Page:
In July of last year, Laval, Quebec-based Alimentation Couche-Tard Inc., the parent company of Circle K, partnered with Jackpocket to begin offering digital lottery through 1,300 locations across Arkansas, Colorado, New Hampshire, New York, Ohio and Texas.
Jackpocket is a licensed third-party lottery app that lets users order official state lottery tickets fulfilled by a licensed lottery retail partner. Digital lottery is not currently legal in all states.
At Circle K, customers receive exclusive deals via the Jackpocket app and by email, including “surprise alerts to drive foot traffic,” said Jackpocket CEO Pete Sullivan. Circle K is promoting the lottery app in its stores, at fuel pumps, in digital ads, via emails, and via a team member incentive program. The app was also rolled out to sister brand, Holiday.
“We’re seeing demand for digital options in every industry,” noted Sullivan. “We want to meet people where they are. We don’t anticipate lottery moving away from convenience stores completely. We’re here to offer an option for those who find it easier to play from their smartphone.”
Don Leech, QuickChek’s vice president of marketing and operations, said the partnership complements the chain’s other digital services. “We’ve been providing convenience through mobile ordering, our mobile rewards app, and the ability to order delivery online. Our [Lotto.com] partnership lets us further meet the needs of consumers who prefer shopping and paying online.”
Historically, c-stores have served unbanked and underbanked consumers with services such as check-cashing, MoneyGram, Western Union, and money orders. Unbanked consumers lack a checking or savings account; the underbanked have one but not both.
According to published reports, 25 percent of consumers overall fit into one of these two categories. And among just the millennial generation, 33 percent are underbanked.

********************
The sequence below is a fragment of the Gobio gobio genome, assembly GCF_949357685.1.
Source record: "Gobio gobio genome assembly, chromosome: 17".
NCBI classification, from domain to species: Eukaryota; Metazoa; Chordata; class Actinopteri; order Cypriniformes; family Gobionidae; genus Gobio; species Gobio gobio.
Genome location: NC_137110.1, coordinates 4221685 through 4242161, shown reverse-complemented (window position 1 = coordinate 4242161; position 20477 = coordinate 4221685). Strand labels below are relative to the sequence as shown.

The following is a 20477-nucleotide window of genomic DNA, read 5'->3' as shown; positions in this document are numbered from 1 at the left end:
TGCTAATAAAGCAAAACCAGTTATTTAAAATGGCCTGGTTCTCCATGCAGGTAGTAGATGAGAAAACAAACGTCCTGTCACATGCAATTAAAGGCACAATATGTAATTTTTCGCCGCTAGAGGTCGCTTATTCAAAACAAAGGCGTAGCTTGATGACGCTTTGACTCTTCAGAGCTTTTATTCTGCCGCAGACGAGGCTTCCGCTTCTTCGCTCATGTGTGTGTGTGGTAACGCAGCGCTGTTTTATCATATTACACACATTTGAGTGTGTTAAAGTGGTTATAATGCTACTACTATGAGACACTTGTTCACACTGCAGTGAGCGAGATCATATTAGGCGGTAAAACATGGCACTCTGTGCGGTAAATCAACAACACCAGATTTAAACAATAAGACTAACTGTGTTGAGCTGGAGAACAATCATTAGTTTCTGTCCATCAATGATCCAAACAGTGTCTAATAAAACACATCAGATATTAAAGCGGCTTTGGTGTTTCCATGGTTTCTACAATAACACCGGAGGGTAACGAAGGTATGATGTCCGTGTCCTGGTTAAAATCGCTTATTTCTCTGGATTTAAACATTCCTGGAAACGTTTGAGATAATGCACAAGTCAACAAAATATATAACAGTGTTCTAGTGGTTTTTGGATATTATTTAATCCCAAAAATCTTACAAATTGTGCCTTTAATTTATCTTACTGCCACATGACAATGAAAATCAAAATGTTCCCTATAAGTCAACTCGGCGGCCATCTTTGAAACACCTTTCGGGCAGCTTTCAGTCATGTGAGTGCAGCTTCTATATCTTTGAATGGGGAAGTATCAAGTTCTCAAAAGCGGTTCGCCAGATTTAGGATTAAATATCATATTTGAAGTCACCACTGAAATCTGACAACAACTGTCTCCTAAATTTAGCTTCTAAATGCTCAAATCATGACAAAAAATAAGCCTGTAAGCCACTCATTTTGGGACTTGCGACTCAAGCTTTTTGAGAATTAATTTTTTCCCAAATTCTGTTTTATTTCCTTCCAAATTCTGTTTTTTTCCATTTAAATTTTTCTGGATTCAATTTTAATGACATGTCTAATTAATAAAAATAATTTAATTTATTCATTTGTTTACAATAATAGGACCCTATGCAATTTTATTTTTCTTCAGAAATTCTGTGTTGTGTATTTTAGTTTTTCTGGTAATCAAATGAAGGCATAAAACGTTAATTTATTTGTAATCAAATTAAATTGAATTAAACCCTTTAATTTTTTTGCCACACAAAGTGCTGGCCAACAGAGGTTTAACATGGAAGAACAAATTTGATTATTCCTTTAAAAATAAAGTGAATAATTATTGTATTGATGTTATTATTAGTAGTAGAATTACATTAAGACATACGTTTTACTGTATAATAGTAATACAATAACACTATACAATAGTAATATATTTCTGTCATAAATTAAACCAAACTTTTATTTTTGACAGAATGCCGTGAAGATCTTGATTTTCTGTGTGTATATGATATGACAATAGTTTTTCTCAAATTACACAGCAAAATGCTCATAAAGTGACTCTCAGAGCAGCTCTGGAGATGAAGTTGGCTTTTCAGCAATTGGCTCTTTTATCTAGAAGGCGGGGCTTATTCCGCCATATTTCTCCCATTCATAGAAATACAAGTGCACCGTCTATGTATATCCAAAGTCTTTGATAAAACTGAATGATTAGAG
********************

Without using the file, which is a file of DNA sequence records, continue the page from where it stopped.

Roughly 3 percent of c-stores currently offer bitcoin ATMs, said Brandon Mitz, CEO and president of Atlanta-based Bitcoin Depot. But with c-stores’ complementary demographics and the need to drive traffic, he believes that number will climb.
“When you bring customers into stores, it creates many opportunities for impulse buys and to learn about products. The largest category of bitcoin users are millennials. Millennials — and Gen Z — value convenience,” Mitz explained.
Bitcoin ATMs occupy an 18- by 22-inch footprint. Retailers receive rent regardless of performance. If machines perform well, the compensation is higher.
Early entrant Circle K is optimistic about bitcoin, with machines in 1,000 stores. Plans call for expansion to 10,000 stores. “Our Bitcoin Depot partnership gives our brand an important, early presence in the fast-growing cryptocurrency marketplace as a convenient destination where customers can buy bitcoin,” Denny Tewell, senior vice president of global merchandise and procurement for Circle K, said in a prepared statement.
Other retailers are unsure about how bitcoin will fit in and are proceeding more slowly. TravelCenters of America, for instance, is piloting 20 deposit-only bitcoin locations.
"It’s in the early stages and not very transactional from a consumer standpoint,” said TA’s Kelly. “Digital interfaces are becoming more important. But there’s uncertainty about how bitcoin will evolve as a consumer tool."
Are you looking a customer ahead? Are you ready for some fresh ideations? Do your food marketing tactics look more like yesterday that tomorrow? Visit GrocerantGuru.com for more information or contact: Steve@FoodserviceSolutions.us Remember success does leave clues and we just may have the clue you need to propel your continued success.